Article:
Although you’ll want some variety among your TFT classes, stacking up on champions who share a class and devising good TFT comps can cause some serious harm. There are currently 13 TFT classes in the game, some of which are better than others and can be combined and developed around. Within each class, you’ll find a variety of champions with varying costs that can be classified as early, mid, or late game champions.
We’ll go through the best Teamfight Tactics groups and the synergies they gain when stacked together in this guide. So, without further ado, here are the best Teamfight Tactics, groups.
Assassins are dangerous. This class, like most MOBAs, is all about sneaking into an enemy’s backline and picking off healers and squishy targets. TFT is doing the same thing, and they’re pretty good at it. Assassins can easily form one of the best TFT comps when paired with tanky summoners and desert origin champions.
(3x) Critical strike damage increases by 50%, and critical chance increases by 10% for assassins.
(6x) Assassins’ critical strike damage increases by +150 percent, with a 20% chance of a critical strike.
Due to current buffs and versatile champions, Rangers are proving to be incredibly successful. Their ace in the hole is their mastery of attack pace, which is currently one of the most powerful stat buffs in Teamfight Tactics. You’ll be smiling if you can create a Glacial comp’ around Ashe.
(2x) For three seconds, Rangers have a 35 percent chance to double their attack pace.
(4x) For three seconds, Rangers have an 80% chance of doubling their attack level.
(6x) Rangers have a 100% chance of activating a three-second 2.5x attack speed boost.
The Blademaster perks are cool, but the champions have inconsistent records and can’t be counted early on. Note that risky play will often mean pushing blademasters to match, so try to naturally incorporate them into your build.
Yasuo is fantastic, but he’s a late-game hero, so you can’t develop your early-game strategy around him. Master Yi is another great late-game choice, and thanks to his retaliation potential, landing him towards the end of the game will result in some powerful shadow comps and high damage performance.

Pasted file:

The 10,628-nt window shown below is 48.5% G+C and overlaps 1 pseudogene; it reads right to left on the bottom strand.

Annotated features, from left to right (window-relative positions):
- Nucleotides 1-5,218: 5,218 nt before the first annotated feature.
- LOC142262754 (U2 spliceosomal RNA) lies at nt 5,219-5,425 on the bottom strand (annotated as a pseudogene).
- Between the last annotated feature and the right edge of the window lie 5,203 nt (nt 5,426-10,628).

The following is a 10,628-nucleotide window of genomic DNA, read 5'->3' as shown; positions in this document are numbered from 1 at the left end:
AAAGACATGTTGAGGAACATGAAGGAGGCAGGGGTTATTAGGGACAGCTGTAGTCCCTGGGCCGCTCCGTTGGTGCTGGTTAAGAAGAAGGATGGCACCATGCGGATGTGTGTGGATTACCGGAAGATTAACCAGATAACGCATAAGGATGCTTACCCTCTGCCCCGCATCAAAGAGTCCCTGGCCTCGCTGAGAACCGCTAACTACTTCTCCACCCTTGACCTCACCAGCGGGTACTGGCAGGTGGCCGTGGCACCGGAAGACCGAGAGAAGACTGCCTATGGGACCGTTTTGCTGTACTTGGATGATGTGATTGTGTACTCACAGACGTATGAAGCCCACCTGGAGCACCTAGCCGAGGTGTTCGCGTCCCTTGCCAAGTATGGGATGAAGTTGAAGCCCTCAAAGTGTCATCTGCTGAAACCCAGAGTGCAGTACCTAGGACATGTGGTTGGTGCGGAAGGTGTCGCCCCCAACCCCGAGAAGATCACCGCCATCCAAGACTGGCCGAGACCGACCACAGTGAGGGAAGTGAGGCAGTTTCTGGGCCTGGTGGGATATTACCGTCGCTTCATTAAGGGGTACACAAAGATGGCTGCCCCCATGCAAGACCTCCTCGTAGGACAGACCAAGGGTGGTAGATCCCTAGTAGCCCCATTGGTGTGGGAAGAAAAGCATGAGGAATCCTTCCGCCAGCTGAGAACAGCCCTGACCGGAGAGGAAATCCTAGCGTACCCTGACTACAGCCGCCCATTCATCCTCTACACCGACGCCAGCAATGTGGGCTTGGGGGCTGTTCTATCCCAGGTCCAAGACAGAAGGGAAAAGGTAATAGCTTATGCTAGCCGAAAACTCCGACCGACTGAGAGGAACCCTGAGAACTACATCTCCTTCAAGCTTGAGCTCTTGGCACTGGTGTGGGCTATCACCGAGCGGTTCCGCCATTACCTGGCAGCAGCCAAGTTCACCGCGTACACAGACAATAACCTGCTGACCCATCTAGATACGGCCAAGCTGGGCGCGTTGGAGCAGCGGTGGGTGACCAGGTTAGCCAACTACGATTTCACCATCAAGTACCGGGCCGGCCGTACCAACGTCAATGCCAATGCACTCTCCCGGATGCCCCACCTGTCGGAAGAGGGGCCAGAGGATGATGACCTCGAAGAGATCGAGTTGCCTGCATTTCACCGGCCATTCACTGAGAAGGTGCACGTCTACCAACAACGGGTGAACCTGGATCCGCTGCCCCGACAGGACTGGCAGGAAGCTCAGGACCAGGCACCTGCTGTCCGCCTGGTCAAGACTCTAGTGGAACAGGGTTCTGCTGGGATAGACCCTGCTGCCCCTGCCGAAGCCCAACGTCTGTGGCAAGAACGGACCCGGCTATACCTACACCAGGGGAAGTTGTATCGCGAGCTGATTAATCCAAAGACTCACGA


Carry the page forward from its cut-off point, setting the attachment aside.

(2x) After each attack, Blademasters have a 40% risk of striking once more
(4x) After each attack, Blademasters have a 40% risk of striking twice more
(6x) Blademasters have a 40% chance of striking three times more after each attack.
Summoners have a history of sticking around and adapting to changing circumstances. Due to their board control skills, Annie, Azir, and Yorick are among the strongest S-tier champions in the game. Azir is one of the top three cost champions, making an early play with assassins or rangers a surefire way to gain an advantage. With the provocation from rangers, Yorick can be played somewhat more offensively, and his crazy skills and complementary things can hold the board alive for long, drawn-out battles.
(3 times) Summoners have a 30% higher wellbeing and length than non-summoners.
(6 times) Summoners have a 120 percent fitness and period boost.
Master Yi and Karma, both in the mystic order, are two of the strongest champions in TFT. This class is extremely strong, versatile, and complements the majority of comps. It’s simple to include mystic and stack magic resistance in your construction, particularly if you’re going for six shadow or six inferno comps. This agile and powerful class, which is often seen in the middle to late game, can either cluster around allies, take the frontline, or fend off enemies with ranged attacks.
(2x) Mystics provides allies with a magical tolerance of 40.
(4 times) Allies of mystics gain 120 spell resistance.